The Kent Library has been the cultural center of its King County suburban city ever since it checked out its first books in 1920. The library was first proposed in 1919 by a local doctor who wanted to encourage young people to read. The original Kent Library occupied a room in the downtown Red Cross Community Center and had 740 card holders in its first year. In 1922 the city of Kent opened a new city hall and the library moved into the ground floor. In 1959 the city proposed building a new 4,200-square-foot library and entered into a cooperative agreement with the King County Library System (KCLS), in which Kent would build the facility and KCLS would operate it. That library opened in 1960. In 1972 Kent voters approved a bond issue for a new 15,000-square-foot library, which opened in 1973. In 1987, Kent and KCLS officials decided to jointly build a $3.2 million library on a new downtown site. It opened in 1991. In 1993 Kent voters approved formal annexation into the the King County Library System. The Kent Library was renovated in 2010.
Lack of a Library
The city of Kent was named after the English county of Kent for one reason: hop vines. In the city's early days, it had aspirations to become a famous hop-growing center, like the English shire. In the 1880s, lucrative hop vines covered the fertile Green River valley south of Seattle. Aphids put a sticky end to the Kent hops industry in 1891, but farmers successfully converted to dairy pasturage and other, hardier crops. Railroads soon arrived, serving the area's agricultural and logging industries.
The town was incorporated in 1890, with a population of 853. It had doubled by 1910, and was approaching 2,000 in 1919 when Dr. George M. MacGregor, a local doctor, gave a speech decrying what he saw as a serious community lack: a public library:
"Let any thoughtful person take a 10 o'clock stroll through the street, they will see groups of people wandering aimlessly around and making such childish use of their time as you and I encourage them to do, by providing nothing better. We want them to be readers but we give them no library" (Cameron, 143).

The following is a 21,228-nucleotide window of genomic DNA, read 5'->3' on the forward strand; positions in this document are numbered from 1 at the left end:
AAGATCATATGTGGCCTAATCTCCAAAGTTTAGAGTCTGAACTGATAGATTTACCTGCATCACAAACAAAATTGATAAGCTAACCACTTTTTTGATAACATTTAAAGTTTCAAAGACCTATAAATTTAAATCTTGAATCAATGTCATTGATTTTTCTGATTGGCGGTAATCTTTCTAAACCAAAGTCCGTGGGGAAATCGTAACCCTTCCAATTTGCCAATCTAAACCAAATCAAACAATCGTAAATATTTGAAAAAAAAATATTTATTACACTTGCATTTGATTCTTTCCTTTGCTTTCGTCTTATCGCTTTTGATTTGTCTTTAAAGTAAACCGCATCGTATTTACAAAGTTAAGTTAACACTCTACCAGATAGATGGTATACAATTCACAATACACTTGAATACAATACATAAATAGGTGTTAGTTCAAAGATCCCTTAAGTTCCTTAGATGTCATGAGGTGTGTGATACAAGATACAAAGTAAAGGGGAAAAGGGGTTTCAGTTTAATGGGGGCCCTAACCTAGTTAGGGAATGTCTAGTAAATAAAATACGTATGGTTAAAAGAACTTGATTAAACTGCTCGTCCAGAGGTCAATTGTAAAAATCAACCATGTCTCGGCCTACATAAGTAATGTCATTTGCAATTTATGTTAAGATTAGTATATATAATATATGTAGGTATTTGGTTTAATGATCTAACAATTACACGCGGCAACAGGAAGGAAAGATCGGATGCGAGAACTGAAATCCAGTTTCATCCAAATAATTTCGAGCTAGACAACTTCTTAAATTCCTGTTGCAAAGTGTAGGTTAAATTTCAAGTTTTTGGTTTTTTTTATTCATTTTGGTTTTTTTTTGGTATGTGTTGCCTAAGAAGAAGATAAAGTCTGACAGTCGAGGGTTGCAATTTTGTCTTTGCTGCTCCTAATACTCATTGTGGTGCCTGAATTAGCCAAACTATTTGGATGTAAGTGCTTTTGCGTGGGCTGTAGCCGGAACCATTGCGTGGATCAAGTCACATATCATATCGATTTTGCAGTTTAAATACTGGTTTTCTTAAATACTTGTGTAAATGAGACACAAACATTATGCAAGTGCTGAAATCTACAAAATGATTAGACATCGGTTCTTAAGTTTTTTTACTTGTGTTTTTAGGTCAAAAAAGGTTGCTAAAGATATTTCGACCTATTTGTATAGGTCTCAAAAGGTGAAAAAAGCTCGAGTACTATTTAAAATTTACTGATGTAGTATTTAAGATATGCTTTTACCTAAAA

MacGregor was particularly aware of the advantages of a library because his wife had been a professional librarian.
The thoughts of A. N. Berlin, a prominent Kent merchant, were "crystallized" by this speech, and he proposed the establishment of a "Library Memorial," or fund (Cameron, 143). Berlin and MacGregor, along with several other prominent citizens, including Dr. Owen Taylor, H. M. Shaffer, W. H. Overlock, and C. G. Chittenden, announced plans for a community center that would include a library, a gymnasium, and a swimming pool. They began a fund drive that collected $4,264 -- well short of the amount needed for a gymnasium and swimming pool, but enough to open a small community center and library. They purchased the town's old post office store on First Avenue and converted it into what they called the Red Cross Community Center. Part of it housed the first Kent Library, which opened on August 23, 1920.
A Rousing Success
A story in the local newspaper in the weeks before the opening explained how this new institution would work. It would be open to borrowers every Wednesday and Saturday from 2 p.m. to 5 p.m. and 7:30 p.m. to 9 p.m.
"The loaning of books for home use will be confined to those days and hours; but the books and magazines will be available for use at the reading tables whenever the building is open. No charge will be made for the use of the main library, excepting a small fine for failure to return books in due time, and reasonable payment for loss and damage. Cards will be issued to persons wishing to borrow books for home use. To receive one of these cards, an adult is required merely to sign an application. Children must present also the signature of a parent or guardian" ("Community Center ...").
The paper did not specify how large the collection was, but it did say that arrangements were being made for a "book shower," in which "gifts of suitable books will be in order" ("Community Center ...").
A week after the opening, the paper reported that the center was "well-patronized and a general good time was had" ("Red Cross ..."). Many people "signed cards for books" and "the public in general [was] showing their appreciation of a public reading room and library" ("Red Cross ..."). The library proved to be a rousing success over the next year. On its first anniversary, the local paper reported that it had 740 "subscribers" (the equivalent of library-card holders) and 1,480 volumes ("Kent Library Anniversary"). Of those, 1,068 were books for adults and 412 were books for children. Circulation in that first year was 10,926. An all-woman library board was already in place, organized by the Women's Improvement Club. Members were identified (according to the custom of the times) as Mrs. H. B. Madison, Mrs. T. W. Bassett, Mrs. A. A. Leander, and Mrs. A. L. Truher. Mrs. G. M. MacGregor, the wife of the doctor who gave the speech, served as the city's first librarian on a voluntary basis.